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Random Javascript Notes

I am starting to like programming in Javascript, especially after understanding more about how Javascript handles scopes. Surprisingly this take me like a year to figure out how scope is managed. The result of the findings is that I start doing a lot of experiments and discovered more interesting stuff through them.

It took me quite some time to accept the fact that each function is an object, therefore it is completely normal to write code that looks like


var some_function = function() {
this.public_var = 'hello world';
 
this.public_method = function() {
// do something
}
}
 
var foo = new some_function();
alert(foo.public_var); // alerts 'hello world'
this.public_method(); // the 'do something' method

Besides, in Javascript, you are allowed to use this magical syntax to automatically call a function after defining it.


// without arguments
(function() {
alert('hello world');
})();
 
// with arguments
(function($) {
$('some parameters'); // where $ = Some_Library_Function as passed below
})(Some_Library_Function);

Because of the fact that a function is an object, you can do some wonderful stuff like this:


(function() {
alert('hello world');
}).call(this); // hello world will be called

As I come from a more C-Like language background (hey, my first language was VC 6.0, what would you expect), I always wanted to find something equivalent in Javascript to define a class. Yes, Javascript is not a OO language in the sense that one can define a class like how it is done in PHP/Java or whatever C-like language. But I can do something like follows:


// it is always a good idea to surround code in a small block like this
(function() {
 
var Some_Class = function() {
var private_property;
 
this.public_property;
 
var private_method = function() {
// do something
}
 
this.public_method = function() {
// do something
}
 
// a cheat to emulate a constructor
(function() {
private_property = 'hello world';
private_method.call(this);
 
this.public_property = 'good day!';
this.public_method();
}).call(this);
}
 
})();

Yes, I am cheating all the way to make my ‘class’ to have a constructor. I can remove the block (function() { /* ... */ }).call(this); and everything should still work but I find it looking better if I put the initialization code inside the block.

You may notice I use a lot of obj.call() methods in the snippets above. I just found this as well as obj.apply() call can actually modify the scope of the this keyword. Back to the snippet above, I cannot refer to the property named public property in the private method as follows (without calling the private method using call/apply function):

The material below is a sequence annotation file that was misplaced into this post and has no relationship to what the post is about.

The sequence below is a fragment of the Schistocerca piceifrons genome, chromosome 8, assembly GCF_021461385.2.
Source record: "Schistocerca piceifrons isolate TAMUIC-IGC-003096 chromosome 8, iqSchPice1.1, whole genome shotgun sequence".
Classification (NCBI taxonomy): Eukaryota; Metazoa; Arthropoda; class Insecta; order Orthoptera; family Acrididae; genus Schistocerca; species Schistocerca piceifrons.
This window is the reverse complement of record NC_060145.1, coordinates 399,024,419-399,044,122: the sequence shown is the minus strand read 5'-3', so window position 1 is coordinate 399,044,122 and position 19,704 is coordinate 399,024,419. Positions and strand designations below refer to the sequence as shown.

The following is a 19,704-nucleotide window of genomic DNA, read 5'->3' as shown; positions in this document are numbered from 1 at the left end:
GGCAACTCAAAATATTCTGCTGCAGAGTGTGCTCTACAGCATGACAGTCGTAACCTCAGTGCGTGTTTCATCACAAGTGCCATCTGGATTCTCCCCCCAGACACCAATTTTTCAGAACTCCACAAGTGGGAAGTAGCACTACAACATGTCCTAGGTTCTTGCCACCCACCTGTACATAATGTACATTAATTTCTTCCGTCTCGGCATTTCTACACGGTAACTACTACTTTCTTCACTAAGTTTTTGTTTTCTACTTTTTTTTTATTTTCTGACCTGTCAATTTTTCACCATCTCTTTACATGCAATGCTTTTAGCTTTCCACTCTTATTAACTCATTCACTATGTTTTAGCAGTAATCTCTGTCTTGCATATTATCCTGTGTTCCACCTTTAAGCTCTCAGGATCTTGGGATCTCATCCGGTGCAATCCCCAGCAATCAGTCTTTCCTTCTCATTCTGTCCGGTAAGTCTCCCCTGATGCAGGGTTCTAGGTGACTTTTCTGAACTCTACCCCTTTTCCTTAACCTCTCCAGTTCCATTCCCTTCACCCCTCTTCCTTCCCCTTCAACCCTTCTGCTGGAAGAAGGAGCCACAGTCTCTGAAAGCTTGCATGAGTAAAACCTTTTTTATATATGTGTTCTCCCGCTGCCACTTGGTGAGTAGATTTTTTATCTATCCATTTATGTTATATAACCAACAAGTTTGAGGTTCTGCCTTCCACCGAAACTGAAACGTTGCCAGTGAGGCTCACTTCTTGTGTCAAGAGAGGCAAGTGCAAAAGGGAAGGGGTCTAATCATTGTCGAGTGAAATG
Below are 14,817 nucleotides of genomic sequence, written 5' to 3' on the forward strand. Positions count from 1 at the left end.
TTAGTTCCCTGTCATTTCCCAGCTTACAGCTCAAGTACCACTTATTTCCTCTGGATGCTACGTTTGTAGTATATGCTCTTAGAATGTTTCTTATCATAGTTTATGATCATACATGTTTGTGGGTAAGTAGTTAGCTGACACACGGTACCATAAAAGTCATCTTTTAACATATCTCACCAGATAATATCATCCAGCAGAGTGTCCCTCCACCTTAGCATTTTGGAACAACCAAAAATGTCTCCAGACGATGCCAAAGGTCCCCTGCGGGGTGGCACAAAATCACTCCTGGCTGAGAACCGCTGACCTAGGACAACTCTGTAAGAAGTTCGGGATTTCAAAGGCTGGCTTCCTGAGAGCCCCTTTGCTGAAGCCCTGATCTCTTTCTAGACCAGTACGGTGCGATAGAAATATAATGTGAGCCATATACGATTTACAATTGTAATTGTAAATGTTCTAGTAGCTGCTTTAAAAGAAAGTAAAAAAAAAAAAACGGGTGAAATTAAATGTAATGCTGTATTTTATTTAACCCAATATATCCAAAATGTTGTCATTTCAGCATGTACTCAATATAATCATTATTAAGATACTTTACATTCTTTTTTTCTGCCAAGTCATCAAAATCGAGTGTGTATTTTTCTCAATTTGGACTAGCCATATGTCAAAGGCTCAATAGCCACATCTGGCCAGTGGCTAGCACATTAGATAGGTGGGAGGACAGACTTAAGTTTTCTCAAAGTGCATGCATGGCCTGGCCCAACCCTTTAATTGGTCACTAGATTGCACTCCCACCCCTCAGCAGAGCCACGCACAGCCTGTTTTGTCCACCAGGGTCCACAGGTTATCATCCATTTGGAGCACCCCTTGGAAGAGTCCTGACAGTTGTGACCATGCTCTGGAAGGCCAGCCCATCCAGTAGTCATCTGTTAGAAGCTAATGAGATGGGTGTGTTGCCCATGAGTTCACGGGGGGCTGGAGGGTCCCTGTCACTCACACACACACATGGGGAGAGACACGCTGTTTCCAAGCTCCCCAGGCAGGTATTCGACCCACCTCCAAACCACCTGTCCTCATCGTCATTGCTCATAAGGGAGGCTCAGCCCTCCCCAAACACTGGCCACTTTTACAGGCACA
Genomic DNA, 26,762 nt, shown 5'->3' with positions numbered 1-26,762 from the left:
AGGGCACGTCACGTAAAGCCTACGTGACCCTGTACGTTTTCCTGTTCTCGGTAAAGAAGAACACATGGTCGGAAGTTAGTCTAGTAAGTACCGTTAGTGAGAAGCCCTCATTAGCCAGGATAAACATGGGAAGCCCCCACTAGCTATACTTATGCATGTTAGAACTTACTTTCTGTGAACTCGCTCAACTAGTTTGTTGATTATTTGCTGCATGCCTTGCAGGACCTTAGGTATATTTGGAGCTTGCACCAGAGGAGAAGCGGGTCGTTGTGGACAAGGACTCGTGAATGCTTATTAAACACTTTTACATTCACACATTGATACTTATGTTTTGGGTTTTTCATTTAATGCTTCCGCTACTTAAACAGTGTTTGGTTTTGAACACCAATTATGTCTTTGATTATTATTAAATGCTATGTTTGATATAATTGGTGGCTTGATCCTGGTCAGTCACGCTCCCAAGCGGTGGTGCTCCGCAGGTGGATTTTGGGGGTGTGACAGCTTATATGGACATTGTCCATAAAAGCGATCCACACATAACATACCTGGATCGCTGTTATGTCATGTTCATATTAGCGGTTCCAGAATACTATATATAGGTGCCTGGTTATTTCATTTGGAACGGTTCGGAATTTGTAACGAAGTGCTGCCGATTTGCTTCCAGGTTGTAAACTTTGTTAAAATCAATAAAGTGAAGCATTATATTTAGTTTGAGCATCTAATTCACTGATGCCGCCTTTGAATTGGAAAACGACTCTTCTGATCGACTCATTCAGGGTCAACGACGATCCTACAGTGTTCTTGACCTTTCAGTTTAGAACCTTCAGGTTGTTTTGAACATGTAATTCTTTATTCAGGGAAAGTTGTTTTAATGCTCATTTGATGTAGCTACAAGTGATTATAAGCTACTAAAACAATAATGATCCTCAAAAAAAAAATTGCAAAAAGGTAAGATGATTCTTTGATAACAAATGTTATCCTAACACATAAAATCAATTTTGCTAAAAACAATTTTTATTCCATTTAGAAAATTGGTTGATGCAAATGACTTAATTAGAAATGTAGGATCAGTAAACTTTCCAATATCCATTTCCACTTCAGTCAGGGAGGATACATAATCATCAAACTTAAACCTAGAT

var private_method = function() {
alert(this.public_property);
}
// somewhere in the code
private_method(); // this will throw exception as this.public_property is not recognized
private_method.call(this); // by prividing a scope, then the value of public_property will be displayed

For further readings, I would recommend a blog post by K.Scott Allen that discusses the Function.apply and Function.call methods.

Now, after finding a way to change the scope, one may be interested in finding a way to create a closure and has the state maintained. Hence, by collecting the things that I learned in these few months, I am having something as follows:


(function(Delegate) {
 
var some_callback = function() {
alert(private_string);
}
var Some_Class = function() {
var private_string = 'hello world';
 
(function() {
some_callback = Delegate(some_callback, this);
 
some_callback(); // should alert 'hello world'
}).call(this);
}
 
})(function(_method, _scope) {
return function() {
_method.apply(_scope, arguments);
}
});

Isn’t this magic? Of course, there are more interesting stuff left for me to find out like inheritance (I am starting to like composition instead of inheritance so this is not a major problem), possibility to define interface in javascript etc. Hopefully this post helps people to quickly get started in Javascript programming.

For further readings, I would suggest the follow up articles of the above linked posts by K. Scott Allen on the Delegate, as well as closure. I hope I can find some time posting an article on closure once I figure out how to describe the concept without confusing myself and everybody.

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